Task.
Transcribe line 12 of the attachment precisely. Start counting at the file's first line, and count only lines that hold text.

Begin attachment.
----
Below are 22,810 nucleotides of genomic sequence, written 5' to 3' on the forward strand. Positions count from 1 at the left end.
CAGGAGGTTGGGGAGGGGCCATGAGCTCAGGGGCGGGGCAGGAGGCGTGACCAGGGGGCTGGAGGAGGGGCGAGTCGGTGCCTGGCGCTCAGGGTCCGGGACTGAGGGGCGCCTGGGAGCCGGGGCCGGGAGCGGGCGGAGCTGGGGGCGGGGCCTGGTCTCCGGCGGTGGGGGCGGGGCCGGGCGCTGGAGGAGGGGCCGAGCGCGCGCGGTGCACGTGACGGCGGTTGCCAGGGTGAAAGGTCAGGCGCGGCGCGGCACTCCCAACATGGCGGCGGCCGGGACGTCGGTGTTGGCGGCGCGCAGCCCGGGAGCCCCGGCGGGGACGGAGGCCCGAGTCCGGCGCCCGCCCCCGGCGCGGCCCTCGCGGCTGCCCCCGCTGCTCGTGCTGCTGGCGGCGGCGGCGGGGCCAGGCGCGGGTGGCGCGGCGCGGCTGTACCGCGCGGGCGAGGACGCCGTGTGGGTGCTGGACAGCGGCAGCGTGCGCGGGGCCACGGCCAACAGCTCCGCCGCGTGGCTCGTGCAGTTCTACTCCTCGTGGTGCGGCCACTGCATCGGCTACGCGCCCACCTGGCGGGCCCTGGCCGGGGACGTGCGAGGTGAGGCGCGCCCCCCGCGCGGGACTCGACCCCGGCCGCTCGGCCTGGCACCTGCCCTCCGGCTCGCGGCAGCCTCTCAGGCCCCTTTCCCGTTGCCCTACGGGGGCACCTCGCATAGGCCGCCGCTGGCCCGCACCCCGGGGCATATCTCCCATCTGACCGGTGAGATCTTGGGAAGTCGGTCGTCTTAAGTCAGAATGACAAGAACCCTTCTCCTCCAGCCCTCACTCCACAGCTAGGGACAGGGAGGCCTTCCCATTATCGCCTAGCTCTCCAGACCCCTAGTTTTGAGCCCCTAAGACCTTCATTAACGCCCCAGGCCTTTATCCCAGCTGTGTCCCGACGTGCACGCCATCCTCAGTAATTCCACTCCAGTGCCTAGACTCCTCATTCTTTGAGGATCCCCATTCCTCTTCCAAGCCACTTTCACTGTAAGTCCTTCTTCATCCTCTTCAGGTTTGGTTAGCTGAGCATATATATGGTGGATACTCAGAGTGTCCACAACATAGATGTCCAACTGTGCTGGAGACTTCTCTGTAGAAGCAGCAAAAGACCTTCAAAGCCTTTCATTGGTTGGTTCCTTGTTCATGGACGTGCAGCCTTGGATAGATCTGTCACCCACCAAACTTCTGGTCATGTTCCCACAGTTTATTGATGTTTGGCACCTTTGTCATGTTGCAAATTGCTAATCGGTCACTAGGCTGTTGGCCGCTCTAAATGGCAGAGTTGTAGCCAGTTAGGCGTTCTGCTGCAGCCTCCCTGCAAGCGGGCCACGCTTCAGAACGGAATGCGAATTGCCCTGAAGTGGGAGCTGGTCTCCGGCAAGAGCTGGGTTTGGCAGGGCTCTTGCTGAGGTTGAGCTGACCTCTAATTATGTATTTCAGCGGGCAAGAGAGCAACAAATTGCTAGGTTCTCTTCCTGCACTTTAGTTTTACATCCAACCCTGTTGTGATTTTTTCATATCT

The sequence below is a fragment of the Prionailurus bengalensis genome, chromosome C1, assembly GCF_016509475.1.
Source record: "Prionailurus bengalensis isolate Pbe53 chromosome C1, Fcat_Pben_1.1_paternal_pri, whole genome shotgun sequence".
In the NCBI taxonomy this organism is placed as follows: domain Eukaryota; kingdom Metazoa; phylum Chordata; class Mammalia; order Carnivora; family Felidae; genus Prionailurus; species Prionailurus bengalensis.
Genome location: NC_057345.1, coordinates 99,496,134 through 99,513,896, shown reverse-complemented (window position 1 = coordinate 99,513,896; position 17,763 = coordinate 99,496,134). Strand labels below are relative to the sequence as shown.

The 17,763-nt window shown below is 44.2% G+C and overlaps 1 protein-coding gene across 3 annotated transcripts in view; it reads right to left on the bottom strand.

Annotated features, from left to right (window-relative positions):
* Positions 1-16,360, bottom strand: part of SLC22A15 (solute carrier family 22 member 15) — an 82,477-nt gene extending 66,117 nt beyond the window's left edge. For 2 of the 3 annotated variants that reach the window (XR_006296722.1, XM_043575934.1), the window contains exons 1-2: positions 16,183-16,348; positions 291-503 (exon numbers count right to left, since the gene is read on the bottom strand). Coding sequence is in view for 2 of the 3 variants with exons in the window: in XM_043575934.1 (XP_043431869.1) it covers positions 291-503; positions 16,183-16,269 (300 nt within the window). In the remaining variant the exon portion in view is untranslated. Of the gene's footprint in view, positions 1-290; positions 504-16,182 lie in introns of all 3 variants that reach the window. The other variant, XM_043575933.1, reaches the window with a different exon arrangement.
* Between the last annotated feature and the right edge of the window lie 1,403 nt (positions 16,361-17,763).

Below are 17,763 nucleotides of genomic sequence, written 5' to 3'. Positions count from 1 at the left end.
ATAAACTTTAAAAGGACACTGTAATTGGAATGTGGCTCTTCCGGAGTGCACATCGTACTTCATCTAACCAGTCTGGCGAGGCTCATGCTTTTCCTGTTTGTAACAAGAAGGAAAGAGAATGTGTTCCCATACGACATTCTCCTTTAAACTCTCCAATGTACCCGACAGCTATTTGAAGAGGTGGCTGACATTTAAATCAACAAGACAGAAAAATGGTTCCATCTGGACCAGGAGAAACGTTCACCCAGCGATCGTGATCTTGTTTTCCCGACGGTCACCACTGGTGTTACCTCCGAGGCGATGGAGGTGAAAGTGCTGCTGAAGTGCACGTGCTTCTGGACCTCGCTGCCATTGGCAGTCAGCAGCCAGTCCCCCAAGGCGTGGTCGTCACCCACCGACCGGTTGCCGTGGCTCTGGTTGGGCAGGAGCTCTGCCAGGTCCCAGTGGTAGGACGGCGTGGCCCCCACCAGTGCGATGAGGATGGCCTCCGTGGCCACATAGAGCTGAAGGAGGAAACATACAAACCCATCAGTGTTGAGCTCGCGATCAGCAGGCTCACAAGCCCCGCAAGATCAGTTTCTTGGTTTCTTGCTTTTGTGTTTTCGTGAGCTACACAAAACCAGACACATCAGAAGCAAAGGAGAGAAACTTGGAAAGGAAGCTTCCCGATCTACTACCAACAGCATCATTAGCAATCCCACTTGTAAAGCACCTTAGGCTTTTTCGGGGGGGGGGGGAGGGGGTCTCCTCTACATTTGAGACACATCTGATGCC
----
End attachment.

ATAAACTTTAAAAGGACACTGTAATTGGAATGTGGCTCTTCCGGAGTGCACATCGTACTTCATCTAACCAGTCTGGCGAGGCTCATGCTTTTCCTGTTTGTAACAAGAAGGAAAGAGAATGTGTTCCCATACGACATTCTCCTTTAAACTCTCCAATGTACCCGACAGCTATTTGAAGAGGTGGCTGACATTTAAATCAACAAGACAGAAAAATGGTTCCATCTGGACCAGGAGAAACGTTCACCCAGCGATCGTGATCTTGTTTTCCCGACGGTCACCACTGGTGTTACCTCCGAGGCGATGGAGGTGAAAGTGCTGCTGAAGTGCACGTGCTTCTGGACCTCGCTGCCATTGGCAGTCAGCAGCCAGTCCCCCAAGGCGTGGTCGTCACCCACCGACCGGTTGCCGTGGCTCTGGTTGGGCAGGAGCTCTGCCAGGTCCCAGTGGTAGGACGGCGTGGCCCCCACCAGTGCGATGAGGATGGCCTCCGTGGCCACATAGAGCTGAAGGAGGAAACATACAAACCCATCAGTGTTGAGCTCGCGATCAGCAGGCTCACAAGCCCCGCAAGATCAGTTTCTTGGTTTCTTGCTTTTGTGTTTTCGTGAGCTACACAAAACCAGACACATCAGAAGCAAAGGAGAGAAACTTGGAAAGGAAGCTTCCCGATCTACTACCAACAGCATCATTAGCAATCCCACTTGTAAAGCACCTTAGGCTTTTTCGGGGGGGGGGGGAGGGGGTCTCCTCTACATTTGAGACACATCTGATGCC